You know how it is: You’re editing together the latest in a long line of video nasties and suddenly you start losing your mind. Before you know it, you’ve tried to murder the delivery man, eviscerate your wife and daughter and are readying yourself for a blood-drenched final stand-off in a mental hospital. No? Well, that’s how poor hapless Edward handles the experience in this gore-filled mid-90s love letter to the genre that made Evil Dead and Peter Jackson household names.
To try and outline the plot in any orthodox way would be, not only almost impossible, but somehow inappropriate. This isn’t a film that was crafted for moviegoers to discuss the ins and outs of the main character’s psychosis or whether or not the monsters that we see on screen are real or inside his head. This was put together by a group of passionate horror fan filmmakers to see what they could put together with as little as possible. The result is… well, Evil Ed!
You can’t really classify a film like Evil Ed in the normal way. Is it poorly made? It’s no Scorsese, but the photography is capable and the effects and gore are every bit as accomplished as the other films of this genre and age. Is the acting awful? God yes, but then as the filmmakers explain in the documentary, they couldn’t care less. Acting wasn’t a priority, just as long as they could deliver the lines between each moment of horror. Does this do everything that the cover suggests it will? Yes, pretty much. Make-up, latex monster, sex, violence and buckets of blood are in full flow.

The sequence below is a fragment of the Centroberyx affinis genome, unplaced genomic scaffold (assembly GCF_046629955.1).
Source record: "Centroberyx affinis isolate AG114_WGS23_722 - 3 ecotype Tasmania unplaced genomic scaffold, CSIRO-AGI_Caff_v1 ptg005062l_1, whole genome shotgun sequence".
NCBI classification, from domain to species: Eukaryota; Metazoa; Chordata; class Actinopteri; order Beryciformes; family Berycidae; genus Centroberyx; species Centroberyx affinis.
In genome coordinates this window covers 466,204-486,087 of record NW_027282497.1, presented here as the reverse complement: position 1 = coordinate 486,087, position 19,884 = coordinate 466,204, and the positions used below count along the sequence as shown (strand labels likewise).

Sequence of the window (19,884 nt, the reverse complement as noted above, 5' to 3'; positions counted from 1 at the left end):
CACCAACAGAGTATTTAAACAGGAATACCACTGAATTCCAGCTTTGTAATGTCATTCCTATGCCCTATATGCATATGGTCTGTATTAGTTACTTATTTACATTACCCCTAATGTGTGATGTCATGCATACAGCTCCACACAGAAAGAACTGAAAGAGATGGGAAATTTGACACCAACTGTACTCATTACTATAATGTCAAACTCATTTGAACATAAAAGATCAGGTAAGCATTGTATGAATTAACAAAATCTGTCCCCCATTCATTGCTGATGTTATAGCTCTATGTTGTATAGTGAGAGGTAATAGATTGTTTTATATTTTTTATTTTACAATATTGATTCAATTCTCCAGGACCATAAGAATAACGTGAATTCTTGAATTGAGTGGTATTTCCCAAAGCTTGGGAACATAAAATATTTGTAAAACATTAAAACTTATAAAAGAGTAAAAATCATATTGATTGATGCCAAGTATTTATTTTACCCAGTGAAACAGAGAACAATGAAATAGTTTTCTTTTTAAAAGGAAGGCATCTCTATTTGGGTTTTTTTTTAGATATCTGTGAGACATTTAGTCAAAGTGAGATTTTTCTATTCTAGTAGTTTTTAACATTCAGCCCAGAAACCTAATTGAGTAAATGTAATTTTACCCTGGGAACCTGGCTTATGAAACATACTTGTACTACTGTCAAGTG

What Evil Ed does best is stand as a testament to a genre that simply doesn’t exist anymore (outside of the few hard-working no-budget filmmakers like MJ Dixon). While most modern horrors are more intent on having a hirsute ghoul stand in the corner to frighten you, Evil Ed reminds you that horror used to be a whole lot more fun. It also stands as a testament to any budding filmmaker that getting your friends together to make something that people will love over 20 years later IS possible.
The extra features are abundant: Two versions of the film are available – the original and extended cut (with two whole extra minutes). Deleted Scenes, Bloopers, Trailers and a Still Gallery can also be found, along with the excellent making of Documentary ‘Keep ‘Em Heads Rolling’ which features interviews with many of the original cast and crew. Reconstructing Edward is a smaller featurette on the creation of this new ‘never before seen’ version. If you still want more then grab a comfy cushion for the three hour making of documentary ‘Lost in Brainland’.
If, after working your way through that you don’t feel like you’re losing your mind then Director Anders Jacobsson and the Arrow Video team probably haven’t done their job right.
EVIL ED (3-DISC SPECIAL EDITION) / CERT: 18 / DIRECTOR: ANDERS JACOBSSON / SCREENPLAY: ANDERS JACOBSSON, GÖRAN LUNDSTRÖM, CHRISTER OHLSSON / STARRING: JOHAN RUDEBECK, PER LÖFBERG, OLOF RHODIN / RELEASE DATE: OUT NOW